Charlotte Regan’s debut feature film Scrapper starts with the saying “It takes a village to raise a child”, only to have it rebuffed by the 12-year-old precocious protagonist, Georgie (Lola Campbell): “I can raise myself. Thanks.” Following the death of her mother, she prefers living alone in their shabby flat in the needy neighbourhood to being taken care of by someone else.
The singular situation, of her own making, leaves the audience with a swell of contradictory emotions. On the one hand, is the amusement at her chutzpah, the way she tricks the social security services; on the other is the sad realisation that the deliberate search for privacy stems obviously from her inability to reconcile with the deep loss. As she goes about vacuuming her home while keeping the spiders safe, stealing bikes to earn a living, chatting with and confiding in her only friend Ali (Ali Uzun) and striking off yet another step on her “Five Stages of Grief” poster, you can sense that a lot is unresolved behind the seeming stoicism. “I will get out of it quick,” she says bravely.
Will she? Isn’t she pretending to be ok, even to herself, when she isn’t quiet? You can feel the depths of her pain as she sees the videos of herself with her mom on the mobile or takes refuge in the scrap-filled room or when she runs away to the hideout outside to have a good cry under the stars. She appeals to and invokes our collective feeling of protectiveness in the face of her extreme vulnerability.
Regan creates an uncommon, refreshingly offbeat exploration of a child’s inarticulate bereavement, grief and loneliness in Scrapper that premiered at the recently concluded Sundance Film Festival and won the Grand Jury Prize for the World Cinema Dramatic competition. It could have easily lapsed into either the maudlin and sentimental or the way too light and breezy. But Regan keeps it poised well on the bittersweet and poignant as she goes about experimenting with the tone, tenor and style, peppering the narrative with idiosyncratic speech bubbles and random, direct-to-camera comments of the community Georgie lives in. It feels just as real in its essential grimness as it is wacky and whimsical and, much as it might seem, it’s not an awkward marriage of the two.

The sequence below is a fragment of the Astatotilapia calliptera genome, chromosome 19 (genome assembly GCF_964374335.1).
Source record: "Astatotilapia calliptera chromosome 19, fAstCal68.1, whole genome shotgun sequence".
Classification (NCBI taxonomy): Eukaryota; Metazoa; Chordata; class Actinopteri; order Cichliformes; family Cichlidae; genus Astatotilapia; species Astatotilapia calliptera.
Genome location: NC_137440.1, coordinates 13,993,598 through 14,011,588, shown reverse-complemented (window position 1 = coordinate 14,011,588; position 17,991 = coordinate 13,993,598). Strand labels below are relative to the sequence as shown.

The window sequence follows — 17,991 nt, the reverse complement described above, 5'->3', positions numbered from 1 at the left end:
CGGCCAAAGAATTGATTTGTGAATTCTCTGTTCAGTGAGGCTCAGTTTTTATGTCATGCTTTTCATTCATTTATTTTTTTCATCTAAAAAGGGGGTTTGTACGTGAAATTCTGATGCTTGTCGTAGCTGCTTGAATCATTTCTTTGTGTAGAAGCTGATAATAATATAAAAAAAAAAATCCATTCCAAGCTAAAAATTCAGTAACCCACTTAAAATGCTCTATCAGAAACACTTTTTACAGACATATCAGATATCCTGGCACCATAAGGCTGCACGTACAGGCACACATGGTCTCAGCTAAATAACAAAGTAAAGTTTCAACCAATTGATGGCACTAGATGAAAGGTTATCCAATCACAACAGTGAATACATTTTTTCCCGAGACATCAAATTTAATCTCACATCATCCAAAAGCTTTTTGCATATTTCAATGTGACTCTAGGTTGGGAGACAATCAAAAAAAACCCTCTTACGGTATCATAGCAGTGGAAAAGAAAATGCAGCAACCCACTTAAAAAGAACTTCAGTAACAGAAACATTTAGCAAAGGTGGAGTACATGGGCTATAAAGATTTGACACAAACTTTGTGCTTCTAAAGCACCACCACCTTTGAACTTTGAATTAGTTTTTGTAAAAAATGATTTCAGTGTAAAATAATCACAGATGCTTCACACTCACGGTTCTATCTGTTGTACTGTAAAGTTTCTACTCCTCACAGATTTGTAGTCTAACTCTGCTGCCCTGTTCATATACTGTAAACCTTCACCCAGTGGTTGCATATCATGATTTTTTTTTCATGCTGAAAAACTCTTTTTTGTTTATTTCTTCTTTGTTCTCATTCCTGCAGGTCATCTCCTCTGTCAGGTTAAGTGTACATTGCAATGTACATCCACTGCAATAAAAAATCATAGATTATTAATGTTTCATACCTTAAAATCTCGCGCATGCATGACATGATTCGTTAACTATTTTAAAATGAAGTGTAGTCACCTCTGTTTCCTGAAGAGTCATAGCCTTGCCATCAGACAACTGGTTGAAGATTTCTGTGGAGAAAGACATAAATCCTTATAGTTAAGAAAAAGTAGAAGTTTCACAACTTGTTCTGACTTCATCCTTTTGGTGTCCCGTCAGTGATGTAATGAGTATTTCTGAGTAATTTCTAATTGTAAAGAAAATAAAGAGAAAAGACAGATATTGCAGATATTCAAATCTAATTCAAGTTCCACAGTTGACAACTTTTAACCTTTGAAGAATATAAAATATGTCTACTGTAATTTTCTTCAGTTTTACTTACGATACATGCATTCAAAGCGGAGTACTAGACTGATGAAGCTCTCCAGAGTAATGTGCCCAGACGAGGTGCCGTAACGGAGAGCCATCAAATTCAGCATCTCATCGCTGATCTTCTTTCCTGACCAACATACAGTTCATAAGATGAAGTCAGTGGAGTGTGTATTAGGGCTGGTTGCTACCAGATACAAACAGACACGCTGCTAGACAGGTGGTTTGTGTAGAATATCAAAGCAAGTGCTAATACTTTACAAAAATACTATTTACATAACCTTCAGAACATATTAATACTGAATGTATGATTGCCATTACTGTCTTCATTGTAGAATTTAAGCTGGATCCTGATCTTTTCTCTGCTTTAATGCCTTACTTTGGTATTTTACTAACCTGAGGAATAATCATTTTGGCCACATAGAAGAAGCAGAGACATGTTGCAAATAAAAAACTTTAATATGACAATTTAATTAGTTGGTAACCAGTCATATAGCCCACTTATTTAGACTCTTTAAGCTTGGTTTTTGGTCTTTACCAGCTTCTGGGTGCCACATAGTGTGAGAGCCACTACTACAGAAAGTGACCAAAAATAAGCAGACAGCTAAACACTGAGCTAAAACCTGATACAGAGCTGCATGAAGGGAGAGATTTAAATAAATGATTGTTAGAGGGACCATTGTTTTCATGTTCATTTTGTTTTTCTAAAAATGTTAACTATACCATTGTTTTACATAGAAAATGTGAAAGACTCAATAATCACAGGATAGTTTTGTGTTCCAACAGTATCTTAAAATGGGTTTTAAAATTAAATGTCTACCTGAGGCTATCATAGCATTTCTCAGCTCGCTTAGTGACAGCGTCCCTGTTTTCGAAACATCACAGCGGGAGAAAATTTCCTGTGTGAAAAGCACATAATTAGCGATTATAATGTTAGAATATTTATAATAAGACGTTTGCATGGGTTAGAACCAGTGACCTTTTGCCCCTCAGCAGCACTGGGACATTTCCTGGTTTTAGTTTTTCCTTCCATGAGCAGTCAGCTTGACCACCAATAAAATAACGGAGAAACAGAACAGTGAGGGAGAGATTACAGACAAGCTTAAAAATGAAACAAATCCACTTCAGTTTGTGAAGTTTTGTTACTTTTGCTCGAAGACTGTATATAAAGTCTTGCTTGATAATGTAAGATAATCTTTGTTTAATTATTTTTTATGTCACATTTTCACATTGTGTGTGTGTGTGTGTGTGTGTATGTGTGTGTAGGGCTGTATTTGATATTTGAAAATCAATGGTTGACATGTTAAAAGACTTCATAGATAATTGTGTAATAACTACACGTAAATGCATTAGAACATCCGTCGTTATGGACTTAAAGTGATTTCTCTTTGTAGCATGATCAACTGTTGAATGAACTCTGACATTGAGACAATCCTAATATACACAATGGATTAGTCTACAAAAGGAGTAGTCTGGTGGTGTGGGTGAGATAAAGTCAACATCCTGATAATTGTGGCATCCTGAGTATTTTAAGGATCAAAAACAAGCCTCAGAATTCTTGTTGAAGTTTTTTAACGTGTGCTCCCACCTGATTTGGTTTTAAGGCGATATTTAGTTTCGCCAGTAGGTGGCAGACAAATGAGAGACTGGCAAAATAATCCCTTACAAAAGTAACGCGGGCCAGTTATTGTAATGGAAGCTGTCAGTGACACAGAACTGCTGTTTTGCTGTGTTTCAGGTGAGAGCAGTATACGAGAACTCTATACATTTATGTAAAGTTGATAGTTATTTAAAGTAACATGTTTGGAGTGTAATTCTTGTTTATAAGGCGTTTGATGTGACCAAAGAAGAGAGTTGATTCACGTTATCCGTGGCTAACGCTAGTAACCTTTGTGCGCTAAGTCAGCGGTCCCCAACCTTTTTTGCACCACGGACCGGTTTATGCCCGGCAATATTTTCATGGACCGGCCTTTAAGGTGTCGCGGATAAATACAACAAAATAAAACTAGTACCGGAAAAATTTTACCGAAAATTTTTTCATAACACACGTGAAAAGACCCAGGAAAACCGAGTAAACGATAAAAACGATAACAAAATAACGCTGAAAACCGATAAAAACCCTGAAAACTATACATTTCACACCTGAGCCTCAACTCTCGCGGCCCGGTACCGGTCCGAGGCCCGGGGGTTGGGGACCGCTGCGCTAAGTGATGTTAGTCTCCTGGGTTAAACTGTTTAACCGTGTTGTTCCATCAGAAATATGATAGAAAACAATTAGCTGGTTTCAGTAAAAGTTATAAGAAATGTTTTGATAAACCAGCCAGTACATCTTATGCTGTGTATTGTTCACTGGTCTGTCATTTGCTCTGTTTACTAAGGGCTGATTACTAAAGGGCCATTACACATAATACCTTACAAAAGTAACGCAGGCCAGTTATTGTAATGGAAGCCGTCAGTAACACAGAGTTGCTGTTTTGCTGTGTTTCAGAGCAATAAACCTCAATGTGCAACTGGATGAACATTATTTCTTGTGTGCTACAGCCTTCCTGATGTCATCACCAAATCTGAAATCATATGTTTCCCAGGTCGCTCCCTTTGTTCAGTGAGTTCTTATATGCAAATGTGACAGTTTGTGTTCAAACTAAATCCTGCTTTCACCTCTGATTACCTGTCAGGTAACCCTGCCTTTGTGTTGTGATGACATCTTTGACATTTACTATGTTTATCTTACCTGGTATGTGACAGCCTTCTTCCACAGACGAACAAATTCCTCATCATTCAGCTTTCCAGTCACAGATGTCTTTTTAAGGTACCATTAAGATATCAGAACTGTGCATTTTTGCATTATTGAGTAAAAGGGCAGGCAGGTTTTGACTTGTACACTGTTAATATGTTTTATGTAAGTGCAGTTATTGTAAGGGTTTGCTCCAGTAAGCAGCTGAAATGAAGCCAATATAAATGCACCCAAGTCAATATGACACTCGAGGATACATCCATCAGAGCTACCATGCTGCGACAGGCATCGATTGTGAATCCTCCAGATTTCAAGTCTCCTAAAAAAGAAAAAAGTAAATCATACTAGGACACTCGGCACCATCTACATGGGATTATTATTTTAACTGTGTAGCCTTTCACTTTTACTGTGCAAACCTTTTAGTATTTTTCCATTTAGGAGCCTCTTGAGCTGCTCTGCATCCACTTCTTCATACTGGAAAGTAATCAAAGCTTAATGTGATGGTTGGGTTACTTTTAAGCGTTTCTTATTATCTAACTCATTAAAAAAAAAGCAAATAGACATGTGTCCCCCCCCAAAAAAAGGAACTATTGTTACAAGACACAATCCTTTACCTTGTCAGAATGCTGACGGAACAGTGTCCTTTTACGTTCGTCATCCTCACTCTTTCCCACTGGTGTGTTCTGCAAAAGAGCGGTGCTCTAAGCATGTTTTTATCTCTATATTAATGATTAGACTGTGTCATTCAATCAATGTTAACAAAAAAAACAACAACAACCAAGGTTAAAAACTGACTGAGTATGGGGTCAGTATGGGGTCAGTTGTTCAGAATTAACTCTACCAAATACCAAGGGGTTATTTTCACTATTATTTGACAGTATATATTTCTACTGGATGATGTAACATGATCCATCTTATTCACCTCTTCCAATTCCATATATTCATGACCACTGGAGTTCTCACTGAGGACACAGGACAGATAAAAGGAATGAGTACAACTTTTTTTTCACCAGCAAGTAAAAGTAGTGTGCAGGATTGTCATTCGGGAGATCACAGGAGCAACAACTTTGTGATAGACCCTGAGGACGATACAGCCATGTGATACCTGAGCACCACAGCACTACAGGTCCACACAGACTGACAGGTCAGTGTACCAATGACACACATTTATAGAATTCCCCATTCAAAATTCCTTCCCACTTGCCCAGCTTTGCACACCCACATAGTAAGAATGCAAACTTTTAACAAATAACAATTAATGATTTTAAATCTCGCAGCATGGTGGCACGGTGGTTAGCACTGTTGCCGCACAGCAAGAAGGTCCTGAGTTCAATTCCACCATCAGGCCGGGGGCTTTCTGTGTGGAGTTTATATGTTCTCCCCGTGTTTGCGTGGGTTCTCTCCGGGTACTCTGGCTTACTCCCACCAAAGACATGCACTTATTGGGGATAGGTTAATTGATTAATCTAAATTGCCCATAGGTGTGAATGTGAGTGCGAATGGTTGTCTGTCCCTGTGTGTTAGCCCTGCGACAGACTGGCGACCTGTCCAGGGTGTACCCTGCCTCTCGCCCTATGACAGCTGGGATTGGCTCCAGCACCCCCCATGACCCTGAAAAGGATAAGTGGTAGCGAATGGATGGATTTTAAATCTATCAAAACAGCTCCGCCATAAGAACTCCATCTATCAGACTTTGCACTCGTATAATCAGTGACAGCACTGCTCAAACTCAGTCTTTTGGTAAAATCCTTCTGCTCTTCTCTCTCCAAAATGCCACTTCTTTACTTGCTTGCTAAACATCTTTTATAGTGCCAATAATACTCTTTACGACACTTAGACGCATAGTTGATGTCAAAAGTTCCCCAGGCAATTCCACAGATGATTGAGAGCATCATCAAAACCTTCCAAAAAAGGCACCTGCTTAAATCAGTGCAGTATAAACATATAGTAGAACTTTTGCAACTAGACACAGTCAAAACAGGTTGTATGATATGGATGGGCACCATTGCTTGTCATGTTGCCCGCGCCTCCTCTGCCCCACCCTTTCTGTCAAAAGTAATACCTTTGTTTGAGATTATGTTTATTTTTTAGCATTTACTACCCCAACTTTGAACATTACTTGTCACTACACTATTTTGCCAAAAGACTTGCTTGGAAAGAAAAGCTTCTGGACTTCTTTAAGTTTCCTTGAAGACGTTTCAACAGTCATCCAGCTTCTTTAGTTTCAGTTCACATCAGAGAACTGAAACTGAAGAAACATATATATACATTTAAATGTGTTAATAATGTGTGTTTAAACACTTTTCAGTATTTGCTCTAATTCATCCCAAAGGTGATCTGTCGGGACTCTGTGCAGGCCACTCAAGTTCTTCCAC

It’s tough not to see Scrapper in the light of Charlotte Wells’ Aftersun when Georgie’s estranged father Jason (Harris Dickinson) makes a sudden entry into her life. A father who hasn’t ever met her and who she hasn’t heard about.
Just as there is something similar about every parent-child relationship, these ties are all bound to be very different as well. So, while the dynamic of the father-daughter duo may not be as searing and sublime as Aftersun, there is something decidedly heart-warming about Scrapper as our initial concern for her, the doubts about him and his motives, lead to empathy for their struggles in connecting with each other and the world.
Campbell and Dickinson are perfectly in tune with each other in the two-hander. There’s something decidedly similar about them—he is an overgrown adolescent, a man who is still the boy; she is a kid who has decided to grow up hurriedly, both misfits in the world. There is a sense of parity in their conversations with each other. He wants to get to know her, and she demands an explanation—why now, after 12 years? His confession of not being prepared for fatherhood makes her wonder if he even tried.
It’s a tricky negotiation between the two, made knottier by the ghost of the past and memories of the one person who meant the world to her and who is now no longer beside her. But it’s she who brings them together, the mother is the glue that eventually binds the father and daughter. Georgie lets Jason in, into her world, admitting that she’d rather be with someone than stick it alone but with the condition attached that he would not replace her mother.
Despite the hiccups and missteps, there’s hope that they will get along and be there for each other. It’s a journey from distances, distrust and disputes to tentative cuddles and warm hugs. A journey from personal voids to belonging and being.